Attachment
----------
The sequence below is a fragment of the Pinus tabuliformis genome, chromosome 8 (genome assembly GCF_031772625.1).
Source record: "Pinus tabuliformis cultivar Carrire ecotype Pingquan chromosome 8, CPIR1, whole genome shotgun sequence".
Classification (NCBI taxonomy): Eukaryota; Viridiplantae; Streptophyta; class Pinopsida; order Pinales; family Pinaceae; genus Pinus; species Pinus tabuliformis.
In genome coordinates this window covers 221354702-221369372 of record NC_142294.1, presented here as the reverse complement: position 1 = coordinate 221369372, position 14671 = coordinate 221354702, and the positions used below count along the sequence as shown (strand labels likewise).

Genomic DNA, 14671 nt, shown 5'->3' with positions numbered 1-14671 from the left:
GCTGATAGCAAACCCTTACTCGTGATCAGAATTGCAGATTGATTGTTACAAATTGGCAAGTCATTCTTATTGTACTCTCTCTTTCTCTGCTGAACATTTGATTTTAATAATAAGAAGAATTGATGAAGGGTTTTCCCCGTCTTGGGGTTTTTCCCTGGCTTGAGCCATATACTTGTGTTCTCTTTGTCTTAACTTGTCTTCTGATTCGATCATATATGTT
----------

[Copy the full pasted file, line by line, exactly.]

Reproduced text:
The sequence below is a fragment of the Pinus tabuliformis genome, chromosome 8 (genome assembly GCF_031772625.1).
Source record: "Pinus tabuliformis cultivar Carrire ecotype Pingquan chromosome 8, CPIR1, whole genome shotgun sequence".
Classification (NCBI taxonomy): Eukaryota; Viridiplantae; Streptophyta; class Pinopsida; order Pinales; family Pinaceae; genus Pinus; species Pinus tabuliformis.
In genome coordinates this window covers 221354702-221369372 of record NC_142294.1, presented here as the reverse complement: position 1 = coordinate 221369372, position 14671 = coordinate 221354702, and the positions used below count along the sequence as shown (strand labels likewise).

Genomic DNA, 14671 nt, shown 5'->3' with positions numbered 1-14671 from the left:
GCTGATAGCAAACCCTTACTCGTGATCAGAATTGCAGATTGATTGTTACAAATTGGCAAGTCATTCTTATTGTACTCTCTCTTTCTCTGCTGAACATTTGATTTTAATAATAAGAAGAATTGATGAAGGGTTTTCCCCGTCTTGGGGTTTTTCCCTGGCTTGAGCCATATACTTGTGTTCTCTTTGTCTTAACTTGTCTTCTGATTCGATCATATATGTT